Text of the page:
I interviewed Tony Salmons over at The Factual Opinion (in three segments). Salmons talks about his comic art development, breaking in and staying afloat, and a brutal behind-the-scenes overview which spans several eras in corporate comics.
What Salmons has to say will strike many chords with working cartoonists, and it will definitely rub a few the wrong way. He’s up front about the reputation that supposedly precedes him and about his relationship with editorial, perhaps burning bridges that were never really there.
Getting a chance to feature Salmons like this was an opportunity of a lifetime, being a long time fan of his work and all, but also because there was little to nothing out there about the artist himself. It took us a few tries over a stretched out period of time to cover his career in detail, and I thank Tony for being so patient in my conducting this expansive and revealing, almost purgative, interview.
Aside from the interview, I followed up with two of collaborators from the past: Mark Chiarello and Martha Thomases.
Martha Thomases and Tony Salmons worked on the sharp and short lived Marvel series, Dakota North.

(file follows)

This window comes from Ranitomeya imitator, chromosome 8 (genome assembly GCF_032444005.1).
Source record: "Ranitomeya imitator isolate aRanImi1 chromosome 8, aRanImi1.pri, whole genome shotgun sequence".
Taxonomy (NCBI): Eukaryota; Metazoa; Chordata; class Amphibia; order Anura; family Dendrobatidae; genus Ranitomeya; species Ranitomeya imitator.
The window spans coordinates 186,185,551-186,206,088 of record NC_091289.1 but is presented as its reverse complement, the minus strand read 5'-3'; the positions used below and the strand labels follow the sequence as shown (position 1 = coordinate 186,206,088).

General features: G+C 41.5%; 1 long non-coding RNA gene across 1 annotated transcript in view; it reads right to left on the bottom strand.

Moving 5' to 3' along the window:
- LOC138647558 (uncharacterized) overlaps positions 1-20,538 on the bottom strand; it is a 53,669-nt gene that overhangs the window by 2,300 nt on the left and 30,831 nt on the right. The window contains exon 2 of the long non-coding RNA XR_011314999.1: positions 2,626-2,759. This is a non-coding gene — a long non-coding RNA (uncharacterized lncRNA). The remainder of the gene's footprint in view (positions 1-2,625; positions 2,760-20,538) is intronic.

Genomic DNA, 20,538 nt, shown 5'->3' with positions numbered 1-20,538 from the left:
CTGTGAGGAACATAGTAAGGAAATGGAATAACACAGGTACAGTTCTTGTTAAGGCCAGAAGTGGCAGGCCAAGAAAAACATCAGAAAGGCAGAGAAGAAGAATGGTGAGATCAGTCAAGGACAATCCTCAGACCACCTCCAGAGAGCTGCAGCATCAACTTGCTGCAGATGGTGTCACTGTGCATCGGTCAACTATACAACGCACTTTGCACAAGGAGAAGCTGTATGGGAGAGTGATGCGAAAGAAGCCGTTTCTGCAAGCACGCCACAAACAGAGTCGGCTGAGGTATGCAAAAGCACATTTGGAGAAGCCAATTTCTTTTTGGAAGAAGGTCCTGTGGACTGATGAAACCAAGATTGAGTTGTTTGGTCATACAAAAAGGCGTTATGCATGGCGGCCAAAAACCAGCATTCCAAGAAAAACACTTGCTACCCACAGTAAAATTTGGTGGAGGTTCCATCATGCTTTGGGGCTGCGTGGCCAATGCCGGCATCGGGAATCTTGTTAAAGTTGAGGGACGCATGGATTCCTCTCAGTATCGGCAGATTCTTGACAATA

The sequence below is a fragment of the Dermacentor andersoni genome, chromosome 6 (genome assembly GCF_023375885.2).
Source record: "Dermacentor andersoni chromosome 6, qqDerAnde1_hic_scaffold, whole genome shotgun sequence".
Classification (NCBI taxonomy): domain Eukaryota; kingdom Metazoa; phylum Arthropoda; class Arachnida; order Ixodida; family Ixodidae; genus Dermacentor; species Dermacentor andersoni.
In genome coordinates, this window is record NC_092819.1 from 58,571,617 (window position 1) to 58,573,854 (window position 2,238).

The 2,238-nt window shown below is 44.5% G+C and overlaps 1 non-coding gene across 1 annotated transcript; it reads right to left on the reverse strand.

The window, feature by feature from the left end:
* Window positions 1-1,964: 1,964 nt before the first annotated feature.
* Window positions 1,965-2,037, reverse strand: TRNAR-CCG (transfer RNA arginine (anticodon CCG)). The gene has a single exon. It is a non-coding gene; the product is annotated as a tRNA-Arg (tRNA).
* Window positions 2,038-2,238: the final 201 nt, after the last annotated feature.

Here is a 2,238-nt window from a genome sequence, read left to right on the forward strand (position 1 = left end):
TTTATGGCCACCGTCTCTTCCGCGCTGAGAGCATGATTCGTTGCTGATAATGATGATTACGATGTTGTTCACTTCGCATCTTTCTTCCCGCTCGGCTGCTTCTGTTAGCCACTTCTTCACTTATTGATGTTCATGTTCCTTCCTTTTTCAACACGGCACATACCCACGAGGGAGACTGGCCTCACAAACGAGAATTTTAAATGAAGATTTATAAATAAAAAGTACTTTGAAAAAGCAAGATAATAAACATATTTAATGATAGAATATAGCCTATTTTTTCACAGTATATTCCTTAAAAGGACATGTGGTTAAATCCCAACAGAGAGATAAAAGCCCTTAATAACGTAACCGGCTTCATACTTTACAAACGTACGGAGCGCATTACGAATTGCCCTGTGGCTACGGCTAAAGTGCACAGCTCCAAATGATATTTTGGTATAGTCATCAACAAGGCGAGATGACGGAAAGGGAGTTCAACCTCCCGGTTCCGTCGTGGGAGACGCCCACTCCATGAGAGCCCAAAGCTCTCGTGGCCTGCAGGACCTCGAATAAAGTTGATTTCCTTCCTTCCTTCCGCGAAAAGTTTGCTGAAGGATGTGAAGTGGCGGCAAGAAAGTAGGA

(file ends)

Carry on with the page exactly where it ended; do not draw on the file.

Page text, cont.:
Martha Thomases on Dakota North’s development: “First of all, let me point out that this was about 25 years ago, and my memory is not what it used to be. If my version contradicts anyone else’s, please believe them. I had done some writing for Marvel’s humor magazine, which was edited by Larry Hama. He and I would discuss gender roles in pop culture. He had the idea at the time, which I think is genius, that Wonder Woman should be written like Charlie’s Angels, and would then attract a huge audience. Through these conversations, we developed the idea for Dakota North. Larry brought Tony in. He was living in Connecticut at the time, and we’d meet occasionally in Larry’s office. Because I was new to script-writing, most of my collaboration was with Larry. I’d write something, he’d explain how it wasn’t useful for the artist, and I’d re-write. And re-write. And re-write. For someone who has read comics since I was five years old, I was extremely stupid about telling a story visually.”